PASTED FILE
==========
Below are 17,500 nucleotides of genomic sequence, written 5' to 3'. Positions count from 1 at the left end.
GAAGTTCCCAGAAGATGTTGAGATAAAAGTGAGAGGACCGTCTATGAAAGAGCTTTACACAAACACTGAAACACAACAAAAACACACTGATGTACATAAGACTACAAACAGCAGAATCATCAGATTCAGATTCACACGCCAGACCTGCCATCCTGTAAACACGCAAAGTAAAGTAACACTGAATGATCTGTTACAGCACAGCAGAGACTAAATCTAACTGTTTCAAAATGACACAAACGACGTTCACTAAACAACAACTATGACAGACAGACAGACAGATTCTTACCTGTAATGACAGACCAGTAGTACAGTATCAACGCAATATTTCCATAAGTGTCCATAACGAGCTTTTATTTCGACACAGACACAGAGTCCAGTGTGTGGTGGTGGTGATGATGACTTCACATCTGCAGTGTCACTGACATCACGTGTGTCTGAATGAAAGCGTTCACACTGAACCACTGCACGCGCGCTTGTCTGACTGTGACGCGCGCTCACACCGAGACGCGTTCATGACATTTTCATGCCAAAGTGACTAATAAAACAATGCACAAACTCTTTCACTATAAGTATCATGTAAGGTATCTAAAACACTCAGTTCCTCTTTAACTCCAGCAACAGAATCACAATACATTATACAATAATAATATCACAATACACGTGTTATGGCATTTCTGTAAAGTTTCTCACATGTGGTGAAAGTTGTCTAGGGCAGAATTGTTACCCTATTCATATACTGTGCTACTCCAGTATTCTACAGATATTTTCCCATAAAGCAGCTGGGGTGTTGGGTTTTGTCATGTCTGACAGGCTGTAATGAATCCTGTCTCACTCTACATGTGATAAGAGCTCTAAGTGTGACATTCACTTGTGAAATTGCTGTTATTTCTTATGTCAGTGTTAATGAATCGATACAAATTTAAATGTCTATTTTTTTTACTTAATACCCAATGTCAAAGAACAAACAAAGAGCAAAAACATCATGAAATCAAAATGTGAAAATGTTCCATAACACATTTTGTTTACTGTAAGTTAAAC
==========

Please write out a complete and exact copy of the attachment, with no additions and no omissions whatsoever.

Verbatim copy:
Below are 17,500 nucleotides of genomic sequence, written 5' to 3'. Positions count from 1 at the left end.
GAAGTTCCCAGAAGATGTTGAGATAAAAGTGAGAGGACCGTCTATGAAAGAGCTTTACACAAACACTGAAACACAACAAAAACACACTGATGTACATAAGACTACAAACAGCAGAATCATCAGATTCAGATTCACACGCCAGACCTGCCATCCTGTAAACACGCAAAGTAAAGTAACACTGAATGATCTGTTACAGCACAGCAGAGACTAAATCTAACTGTTTCAAAATGACACAAACGACGTTCACTAAACAACAACTATGACAGACAGACAGACAGATTCTTACCTGTAATGACAGACCAGTAGTACAGTATCAACGCAATATTTCCATAAGTGTCCATAACGAGCTTTTATTTCGACACAGACACAGAGTCCAGTGTGTGGTGGTGGTGATGATGACTTCACATCTGCAGTGTCACTGACATCACGTGTGTCTGAATGAAAGCGTTCACACTGAACCACTGCACGCGCGCTTGTCTGACTGTGACGCGCGCTCACACCGAGACGCGTTCATGACATTTTCATGCCAAAGTGACTAATAAAACAATGCACAAACTCTTTCACTATAAGTATCATGTAAGGTATCTAAAACACTCAGTTCCTCTTTAACTCCAGCAACAGAATCACAATACATTATACAATAATAATATCACAATACACGTGTTATGGCATTTCTGTAAAGTTTCTCACATGTGGTGAAAGTTGTCTAGGGCAGAATTGTTACCCTATTCATATACTGTGCTACTCCAGTATTCTACAGATATTTTCCCATAAAGCAGCTGGGGTGTTGGGTTTTGTCATGTCTGACAGGCTGTAATGAATCCTGTCTCACTCTACATGTGATAAGAGCTCTAAGTGTGACATTCACTTGTGAAATTGCTGTTATTTCTTATGTCAGTGTTAATGAATCGATACAAATTTAAATGTCTATTTTTTTTACTTAATACCCAATGTCAAAGAACAAACAAAGAGCAAAAACATCATGAAATCAAAATGTGAAAATGTTCCATAACACATTTTGTTTACTGTAAGTTAAAC